Why Martin Luther is still relevant today

Isaac Martin, Political Contributor

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6Yesterday marked an important anniversary in western history. 500 years ago on Oct. 31, 1517, one professor in Medieval Europe started a discussion at his home university. Because he refused to be bludgeoned into changing his convictions, the trouble-making scholar was forced to assume a false identity and live the life of a secluded exile for fear of his life.

The man: Martin Luther. His convictions? We know his radical act as the 95 Theses.

No shortage of controversy has swirled around Luther though he has been dead for over 400 years. Nevertheless, it is fitting to remember his life today and in our era of hyper-sensitive politics, we can gain greater perspective for a brighter tomorrow by examining him.

Though he is better known as an Augustinian monk, Luther also held a doctorate and taught at the university of Wittenberg. Basically, his contention in the 95 Theses was that everyone stands as guilty convicts before God. No amount of good deeds we do could ever change our status.

Luther’s contention (and traditional Christianity’s) was that only Jesus can can put someone in good stead with God; this was done when he took all the punishment that you and I deserve. This message irked those in power to such a degree that they hunted after Luther, forcing him to disguise himself as a knight named Junker Jörg and live in a friend’s castle for a year.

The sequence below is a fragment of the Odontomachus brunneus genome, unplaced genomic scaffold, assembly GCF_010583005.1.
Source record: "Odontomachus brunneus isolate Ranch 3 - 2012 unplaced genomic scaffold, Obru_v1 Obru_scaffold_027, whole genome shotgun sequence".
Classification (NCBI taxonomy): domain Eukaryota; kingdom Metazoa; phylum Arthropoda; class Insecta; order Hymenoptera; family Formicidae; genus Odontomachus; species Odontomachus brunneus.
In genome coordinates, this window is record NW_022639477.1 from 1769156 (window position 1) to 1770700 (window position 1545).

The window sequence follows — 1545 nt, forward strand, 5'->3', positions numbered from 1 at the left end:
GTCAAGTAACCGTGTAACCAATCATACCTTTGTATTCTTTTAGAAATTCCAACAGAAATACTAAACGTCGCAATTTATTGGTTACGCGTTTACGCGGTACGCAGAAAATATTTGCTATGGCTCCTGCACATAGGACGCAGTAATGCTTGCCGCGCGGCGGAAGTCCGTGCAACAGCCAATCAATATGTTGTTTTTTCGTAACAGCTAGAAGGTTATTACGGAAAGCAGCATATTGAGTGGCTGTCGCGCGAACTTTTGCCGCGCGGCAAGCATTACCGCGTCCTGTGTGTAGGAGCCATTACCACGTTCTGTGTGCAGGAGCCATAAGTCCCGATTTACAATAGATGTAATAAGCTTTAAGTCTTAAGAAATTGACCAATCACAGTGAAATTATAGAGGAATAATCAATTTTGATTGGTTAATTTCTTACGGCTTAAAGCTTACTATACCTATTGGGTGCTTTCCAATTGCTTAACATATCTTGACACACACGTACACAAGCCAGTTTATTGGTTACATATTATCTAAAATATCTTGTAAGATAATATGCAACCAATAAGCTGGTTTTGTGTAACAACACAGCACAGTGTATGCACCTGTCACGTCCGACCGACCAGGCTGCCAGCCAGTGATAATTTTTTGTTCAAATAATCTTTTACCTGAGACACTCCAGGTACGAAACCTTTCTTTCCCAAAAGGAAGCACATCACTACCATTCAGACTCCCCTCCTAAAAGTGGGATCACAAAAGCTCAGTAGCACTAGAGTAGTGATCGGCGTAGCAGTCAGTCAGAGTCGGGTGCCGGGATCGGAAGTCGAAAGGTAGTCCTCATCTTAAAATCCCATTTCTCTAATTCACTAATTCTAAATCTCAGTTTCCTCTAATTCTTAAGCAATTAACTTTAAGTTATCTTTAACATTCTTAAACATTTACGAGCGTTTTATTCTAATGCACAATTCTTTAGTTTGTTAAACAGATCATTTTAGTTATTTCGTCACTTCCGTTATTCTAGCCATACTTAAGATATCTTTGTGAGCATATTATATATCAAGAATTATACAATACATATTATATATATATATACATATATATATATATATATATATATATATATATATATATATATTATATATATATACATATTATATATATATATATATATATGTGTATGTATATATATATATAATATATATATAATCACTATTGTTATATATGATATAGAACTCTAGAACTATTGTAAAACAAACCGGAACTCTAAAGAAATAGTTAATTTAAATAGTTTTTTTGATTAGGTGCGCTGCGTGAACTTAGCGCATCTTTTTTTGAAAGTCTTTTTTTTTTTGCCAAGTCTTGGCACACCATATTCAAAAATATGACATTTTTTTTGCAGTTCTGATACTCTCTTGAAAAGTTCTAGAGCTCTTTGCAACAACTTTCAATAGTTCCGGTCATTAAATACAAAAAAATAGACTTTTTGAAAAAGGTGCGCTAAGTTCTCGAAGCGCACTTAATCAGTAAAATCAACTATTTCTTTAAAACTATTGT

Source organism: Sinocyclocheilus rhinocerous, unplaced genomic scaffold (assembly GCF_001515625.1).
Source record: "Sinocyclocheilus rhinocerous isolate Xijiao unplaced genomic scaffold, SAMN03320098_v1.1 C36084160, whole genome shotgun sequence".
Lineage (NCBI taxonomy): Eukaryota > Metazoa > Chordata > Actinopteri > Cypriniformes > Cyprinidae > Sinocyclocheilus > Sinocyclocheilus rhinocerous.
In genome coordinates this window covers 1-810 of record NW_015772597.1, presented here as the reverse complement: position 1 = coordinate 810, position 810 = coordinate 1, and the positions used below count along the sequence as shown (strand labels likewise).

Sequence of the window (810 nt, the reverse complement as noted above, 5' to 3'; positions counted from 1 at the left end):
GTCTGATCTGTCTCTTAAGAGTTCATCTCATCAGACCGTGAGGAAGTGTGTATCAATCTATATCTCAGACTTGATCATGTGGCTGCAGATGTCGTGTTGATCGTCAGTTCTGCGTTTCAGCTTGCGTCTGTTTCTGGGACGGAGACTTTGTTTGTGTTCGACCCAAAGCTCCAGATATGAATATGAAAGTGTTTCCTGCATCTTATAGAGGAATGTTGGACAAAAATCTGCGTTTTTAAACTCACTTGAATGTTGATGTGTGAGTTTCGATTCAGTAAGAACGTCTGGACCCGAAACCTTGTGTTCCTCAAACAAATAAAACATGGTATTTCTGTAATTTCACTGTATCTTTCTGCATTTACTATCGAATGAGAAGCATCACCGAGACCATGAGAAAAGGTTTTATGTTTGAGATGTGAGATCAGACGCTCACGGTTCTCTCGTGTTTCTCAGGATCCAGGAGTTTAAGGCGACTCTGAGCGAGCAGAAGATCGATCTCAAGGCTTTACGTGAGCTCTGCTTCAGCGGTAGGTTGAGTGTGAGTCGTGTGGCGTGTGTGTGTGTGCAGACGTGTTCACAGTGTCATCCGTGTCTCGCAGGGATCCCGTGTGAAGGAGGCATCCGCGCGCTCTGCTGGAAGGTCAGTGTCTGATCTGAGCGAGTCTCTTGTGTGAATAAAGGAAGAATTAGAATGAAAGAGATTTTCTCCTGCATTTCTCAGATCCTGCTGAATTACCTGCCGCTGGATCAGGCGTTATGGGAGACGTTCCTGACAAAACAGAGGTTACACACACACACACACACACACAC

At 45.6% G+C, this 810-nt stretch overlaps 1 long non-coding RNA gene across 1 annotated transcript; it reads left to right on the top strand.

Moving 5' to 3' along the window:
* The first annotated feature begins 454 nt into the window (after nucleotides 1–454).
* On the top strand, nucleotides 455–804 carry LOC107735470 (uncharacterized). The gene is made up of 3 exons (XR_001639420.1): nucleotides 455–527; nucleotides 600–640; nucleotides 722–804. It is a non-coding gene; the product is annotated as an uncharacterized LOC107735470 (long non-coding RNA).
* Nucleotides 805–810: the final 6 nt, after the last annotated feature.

In Luther’s day, free speech was about as common as an African swallow: If you taught contrary to the state supported church, the state could punish you as a heretic.

Today, a similar hostility toward free speech has cropped up across our country. This gradual antagonism is perhaps epitomized in the Supreme Court. Over the past 50 years, it has grown increasingly cold toward free speech, effectively banning certain displays of historical documents, severely infringing upon the freedom of expression of large segments of America, and even suppressing honest intellectual inquiry within public schools. All these actions were done to enforce a “Separation of Church and State” under an incomplete understanding of Luther’s era.

In his day, the state often acted the part of “Big Brother” to the church, meddling in its affairs. One could only go to the state sanctioned church, attendance to that Church was often compulsory, and the government frequently executed those whose convictions differed from that of the state-approved church (think Spanish Inquisition).

That’s why Luther had to duck after he refused to recant at the Diet of Worms — he hadn’t  just disagreed with the catholic church, he had defied the Holy Roman Empire. This is why the First Amendment and Jefferson’s oft mis-quoted letter were written: to ensure one’s conscience could be protected against “Big Brother.”

If there is one thing that we may learn from Luther, than there are really two things to learn from the intrepid friar. First, stand for what you know to be the truth though the entire world oppose you. The second lesson is similar — we ought to beware the element in us and our leaders that shouts down those who see differently than us.

If we may learn these two lessons from Luther, walking in His steps, the 21st century reformation may be just around the corner.

Questions? Comments about Luther or his beliefs? The author would love to hear from you at [email protected]!